I received an email yesterday from the Director of Code Enforcement for the City of Ithaca Building Division claiming that Cornell’s proposal for a fifth-floor roof gallery—above the Fine Arts Library now being constructed in Rand Hall—was actually a mezzanine within the atrium below. This is important since a 5-story building would be absolutely noncompliant, whereas a 4-story building (with mezzanine)—while still egregious—is supported by numerous Code variances that Cornell has obtained over the years. The Building Division Director wrote: “The roof top gallery must meet the code requirements for a mezzanine otherwise the building is non-compliant. I have discussed this issue with the design team several times and have been assured that it will be sized so that it does meet the code requirements for a mezzanine. The sizing of the roof top area must include the permanently enclosed space at that level and all the open area that can be occupied. I do not believe that the code requires the mezzanine to be open to the atrium because the mezzanine has two exits.”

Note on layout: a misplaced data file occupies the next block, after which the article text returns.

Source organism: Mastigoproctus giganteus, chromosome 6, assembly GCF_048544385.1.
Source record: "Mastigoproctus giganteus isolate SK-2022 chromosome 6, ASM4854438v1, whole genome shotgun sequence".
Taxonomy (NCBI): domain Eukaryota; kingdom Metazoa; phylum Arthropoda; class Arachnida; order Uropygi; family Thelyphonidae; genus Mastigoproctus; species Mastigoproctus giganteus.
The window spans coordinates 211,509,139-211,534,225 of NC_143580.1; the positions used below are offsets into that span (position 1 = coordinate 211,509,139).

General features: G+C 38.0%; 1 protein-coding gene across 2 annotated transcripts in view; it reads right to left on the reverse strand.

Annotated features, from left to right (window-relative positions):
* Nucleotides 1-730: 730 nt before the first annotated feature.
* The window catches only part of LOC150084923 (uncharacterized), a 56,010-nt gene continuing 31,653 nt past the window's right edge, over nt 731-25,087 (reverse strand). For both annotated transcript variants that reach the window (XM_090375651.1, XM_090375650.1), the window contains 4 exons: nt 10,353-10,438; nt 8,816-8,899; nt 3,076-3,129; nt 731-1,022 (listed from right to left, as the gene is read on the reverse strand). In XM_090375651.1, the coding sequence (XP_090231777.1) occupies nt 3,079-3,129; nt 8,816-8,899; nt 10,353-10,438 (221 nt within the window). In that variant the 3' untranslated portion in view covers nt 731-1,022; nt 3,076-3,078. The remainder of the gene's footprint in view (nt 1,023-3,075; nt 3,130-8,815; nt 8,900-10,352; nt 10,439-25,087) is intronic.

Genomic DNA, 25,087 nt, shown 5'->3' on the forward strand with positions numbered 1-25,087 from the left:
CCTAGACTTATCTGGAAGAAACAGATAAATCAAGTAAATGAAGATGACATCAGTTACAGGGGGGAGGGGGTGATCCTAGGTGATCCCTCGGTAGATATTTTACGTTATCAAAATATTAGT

He then quoted a portion of the 2015 NYS Building Code (based on the 2015 International Building Code, or IBC) which seems to support his argument: “Exception 2. A mezzanine having two or more exits or access to exits is not required to be open to the room in which the mezzanine is located.”

In response, I replied as follows (where all references to the Code can be found here):

You have quoted only part of the mezzanine requirements, which state that a mezzanine need not be open to the room in which the mezzanine is located if it meets certain criteria (having at least 2 exits). However, there are six other criteria for qualifying as a mezzanine that the roof gallery does not meet. If even one of the following six criteria is not met, then the building, as designed, is noncompliant.